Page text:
The CJC published Part 1 of its final report into the role of Pre-Action Protocols (PAPs) this week.

Civil Justice Council publishes final report on Pre-Action Protocols - Courts and Tribunals Judiciary

PAPs provide norms of conduct for parties to prepare their cases for the court system and play an increasingly important role in the civil justice system. 

Indeed, the report emphasises that they are “designed to help people understand that most legal disputes do not require court adjudication for the dispute to be resolved satisfactorily.”

So what changes, if any, can we expect to see on the horizon for those involved in high value complex claims?

  • A bespoke PAP for high value commercial litigation could be on the cards. Criticisms of the CJC’s proposals to the General PAP in its interim report were said to be too prescriptive and risked undermining the flexibility currently offered in the PD-PAC. The CJC accepted that flexibility and prescription will vary across different types of litigation and confirmed that Phase 2 of the review will consider whether there should be a bespoke PAP for high value commercial litigation.
  • Concrete obligation to engage in ADR even in high value commercial litigation is still needed in high value commercial litigation. The CJC remained sceptical of the claim that this would be undesirable in high value commercial litigation on the grounds that the parties are sophisticated, well advised, and already understand the benefits of ADR. 
  • Joint Stocktake / List of Issues. The report favours an additional step which entails the parties reviewing their positions and providing a joint list of issues prior to starting court proceedings. This stage won’t replace the pleading process, but the CJC noted it could be “valuable in improving the pleading processes in commercial and other complex litigation”. The report draws support from Australia where ‘Concise Statements’ were apparently developed out of judicial frustration that sophisticated commercial parties could waste significant private and public resources arguing arcane pleading points that did not address the real issues in dispute.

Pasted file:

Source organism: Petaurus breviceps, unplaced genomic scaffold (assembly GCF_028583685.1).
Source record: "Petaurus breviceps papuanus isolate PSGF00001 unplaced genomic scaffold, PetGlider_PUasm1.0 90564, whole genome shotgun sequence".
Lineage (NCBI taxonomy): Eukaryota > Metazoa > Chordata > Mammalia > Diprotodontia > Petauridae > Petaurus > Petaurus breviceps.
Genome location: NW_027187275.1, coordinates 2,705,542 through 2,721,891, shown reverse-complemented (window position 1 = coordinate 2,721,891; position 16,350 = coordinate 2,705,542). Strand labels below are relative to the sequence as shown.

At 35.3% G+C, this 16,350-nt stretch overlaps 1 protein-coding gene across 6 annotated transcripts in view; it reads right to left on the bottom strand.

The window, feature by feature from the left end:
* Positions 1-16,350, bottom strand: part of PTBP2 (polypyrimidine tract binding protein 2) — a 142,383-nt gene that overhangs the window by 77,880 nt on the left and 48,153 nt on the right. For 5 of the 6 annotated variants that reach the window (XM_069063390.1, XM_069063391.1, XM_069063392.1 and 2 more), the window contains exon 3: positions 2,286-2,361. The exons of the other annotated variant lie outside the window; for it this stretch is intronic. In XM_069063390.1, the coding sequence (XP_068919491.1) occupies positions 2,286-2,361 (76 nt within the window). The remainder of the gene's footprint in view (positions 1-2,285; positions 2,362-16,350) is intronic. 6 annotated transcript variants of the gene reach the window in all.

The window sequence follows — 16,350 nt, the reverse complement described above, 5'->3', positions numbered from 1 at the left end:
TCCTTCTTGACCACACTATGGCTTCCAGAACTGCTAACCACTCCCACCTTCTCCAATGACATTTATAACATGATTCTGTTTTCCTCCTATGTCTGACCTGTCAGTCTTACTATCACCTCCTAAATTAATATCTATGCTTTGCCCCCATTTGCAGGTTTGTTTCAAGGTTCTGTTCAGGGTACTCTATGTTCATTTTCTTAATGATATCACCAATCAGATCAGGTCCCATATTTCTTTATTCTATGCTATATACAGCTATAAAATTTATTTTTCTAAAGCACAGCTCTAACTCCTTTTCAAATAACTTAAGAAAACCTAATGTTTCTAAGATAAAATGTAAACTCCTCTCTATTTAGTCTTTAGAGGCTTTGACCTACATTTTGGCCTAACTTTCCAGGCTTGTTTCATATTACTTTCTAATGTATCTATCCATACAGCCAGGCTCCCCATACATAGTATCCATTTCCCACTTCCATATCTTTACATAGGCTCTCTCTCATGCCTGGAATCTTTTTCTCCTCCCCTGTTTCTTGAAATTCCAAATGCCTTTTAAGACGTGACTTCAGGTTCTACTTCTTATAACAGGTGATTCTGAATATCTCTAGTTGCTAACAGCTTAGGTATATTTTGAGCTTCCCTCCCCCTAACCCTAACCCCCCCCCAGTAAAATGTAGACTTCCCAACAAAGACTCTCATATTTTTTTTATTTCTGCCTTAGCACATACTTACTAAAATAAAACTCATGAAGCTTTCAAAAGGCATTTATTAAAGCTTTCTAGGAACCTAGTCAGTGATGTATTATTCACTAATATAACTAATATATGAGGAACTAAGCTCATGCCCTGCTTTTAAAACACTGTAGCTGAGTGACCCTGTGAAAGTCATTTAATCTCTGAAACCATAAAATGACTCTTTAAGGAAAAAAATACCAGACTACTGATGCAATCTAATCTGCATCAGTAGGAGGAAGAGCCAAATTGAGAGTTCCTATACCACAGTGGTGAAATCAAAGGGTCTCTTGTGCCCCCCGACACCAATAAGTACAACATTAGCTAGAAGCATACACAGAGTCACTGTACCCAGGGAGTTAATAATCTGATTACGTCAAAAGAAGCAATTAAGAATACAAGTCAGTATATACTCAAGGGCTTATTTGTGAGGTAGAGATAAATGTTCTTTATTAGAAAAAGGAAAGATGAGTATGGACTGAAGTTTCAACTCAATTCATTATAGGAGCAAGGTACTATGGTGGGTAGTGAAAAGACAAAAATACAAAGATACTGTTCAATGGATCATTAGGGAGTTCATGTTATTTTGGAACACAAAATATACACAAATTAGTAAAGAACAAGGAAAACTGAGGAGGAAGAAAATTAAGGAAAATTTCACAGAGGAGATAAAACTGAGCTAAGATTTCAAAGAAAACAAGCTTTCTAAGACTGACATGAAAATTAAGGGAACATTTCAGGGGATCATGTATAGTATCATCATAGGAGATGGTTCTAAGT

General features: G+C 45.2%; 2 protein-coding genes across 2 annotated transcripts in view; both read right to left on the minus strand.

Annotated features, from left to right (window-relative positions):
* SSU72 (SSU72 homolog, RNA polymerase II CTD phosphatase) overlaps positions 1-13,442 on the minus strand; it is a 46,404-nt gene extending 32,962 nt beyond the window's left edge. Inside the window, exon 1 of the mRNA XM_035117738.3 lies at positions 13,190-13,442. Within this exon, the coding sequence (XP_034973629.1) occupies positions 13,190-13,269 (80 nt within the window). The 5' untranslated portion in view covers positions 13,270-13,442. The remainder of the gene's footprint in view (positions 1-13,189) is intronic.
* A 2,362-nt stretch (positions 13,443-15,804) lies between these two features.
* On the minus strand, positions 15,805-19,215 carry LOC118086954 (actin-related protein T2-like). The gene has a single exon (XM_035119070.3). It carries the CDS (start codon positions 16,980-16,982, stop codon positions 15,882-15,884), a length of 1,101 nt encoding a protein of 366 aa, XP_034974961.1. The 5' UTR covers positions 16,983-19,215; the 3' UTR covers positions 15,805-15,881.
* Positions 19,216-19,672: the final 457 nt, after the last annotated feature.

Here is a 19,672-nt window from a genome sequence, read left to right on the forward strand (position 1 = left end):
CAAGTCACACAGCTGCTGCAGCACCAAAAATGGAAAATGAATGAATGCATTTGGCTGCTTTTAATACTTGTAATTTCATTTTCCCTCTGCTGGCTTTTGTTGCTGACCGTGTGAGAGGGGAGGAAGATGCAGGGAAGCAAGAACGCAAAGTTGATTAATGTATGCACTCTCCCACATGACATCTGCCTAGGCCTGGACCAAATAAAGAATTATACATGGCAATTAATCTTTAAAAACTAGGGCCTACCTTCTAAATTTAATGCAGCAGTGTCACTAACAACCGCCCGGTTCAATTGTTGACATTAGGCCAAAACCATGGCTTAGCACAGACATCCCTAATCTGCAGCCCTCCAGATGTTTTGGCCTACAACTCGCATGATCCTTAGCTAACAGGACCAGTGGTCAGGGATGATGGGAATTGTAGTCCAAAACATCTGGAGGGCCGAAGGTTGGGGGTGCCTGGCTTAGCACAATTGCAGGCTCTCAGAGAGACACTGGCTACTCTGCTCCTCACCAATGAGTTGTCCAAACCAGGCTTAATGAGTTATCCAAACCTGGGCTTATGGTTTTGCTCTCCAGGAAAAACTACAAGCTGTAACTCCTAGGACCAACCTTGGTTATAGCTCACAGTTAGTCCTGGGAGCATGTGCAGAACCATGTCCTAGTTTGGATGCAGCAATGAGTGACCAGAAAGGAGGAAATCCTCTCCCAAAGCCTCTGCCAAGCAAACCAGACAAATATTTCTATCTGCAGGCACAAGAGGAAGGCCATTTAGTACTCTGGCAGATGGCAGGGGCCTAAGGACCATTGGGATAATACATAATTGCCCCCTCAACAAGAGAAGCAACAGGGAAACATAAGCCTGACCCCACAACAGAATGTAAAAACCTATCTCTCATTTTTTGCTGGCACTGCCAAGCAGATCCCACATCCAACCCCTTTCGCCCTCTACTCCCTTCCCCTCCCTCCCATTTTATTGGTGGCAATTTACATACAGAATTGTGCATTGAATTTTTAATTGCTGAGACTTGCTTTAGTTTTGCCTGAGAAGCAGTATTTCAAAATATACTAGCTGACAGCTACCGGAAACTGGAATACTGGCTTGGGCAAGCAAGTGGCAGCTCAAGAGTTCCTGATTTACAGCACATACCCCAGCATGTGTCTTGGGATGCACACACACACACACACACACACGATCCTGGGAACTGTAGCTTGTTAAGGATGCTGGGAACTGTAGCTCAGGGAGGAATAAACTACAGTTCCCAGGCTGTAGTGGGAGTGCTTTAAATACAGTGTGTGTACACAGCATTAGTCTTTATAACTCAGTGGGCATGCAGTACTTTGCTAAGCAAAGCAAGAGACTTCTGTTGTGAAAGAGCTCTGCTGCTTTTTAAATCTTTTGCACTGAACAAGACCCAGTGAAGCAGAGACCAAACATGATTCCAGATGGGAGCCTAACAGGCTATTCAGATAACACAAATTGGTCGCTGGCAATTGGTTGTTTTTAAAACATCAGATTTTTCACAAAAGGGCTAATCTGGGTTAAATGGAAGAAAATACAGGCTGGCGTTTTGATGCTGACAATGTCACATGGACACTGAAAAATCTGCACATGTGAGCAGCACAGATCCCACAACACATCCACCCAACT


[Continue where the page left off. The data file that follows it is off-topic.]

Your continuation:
• A requirement to acknowledge the pre-action letter of claim within 21 days. The proposals for the General PAP will require defendants to provide a letter of acknowledgement within 21 days of receipt of the claimant’s pre-action letter of claim, and a full response within 90 days of receipt of the pre-action letter of claim. 
  • Option of relying on pre-action letters of claim, replies and the stocktake report in place of pleadings? Many of the respondents working in high value commercial litigation thought this would not be workable for substantial commercial cases. What was decided? The CJC concluded that whether certain PAP steps could stand in place of pleadings needs to be answered on a PAP-by-PAP basis. Watch this space!

Change to the pre-action stage is on the cards. Parties engaged in a high value dispute need to be mindful of the obligations to comply with PAPs and given the timescales involved consult a specialist dispute resolution team at the earliest possible stage.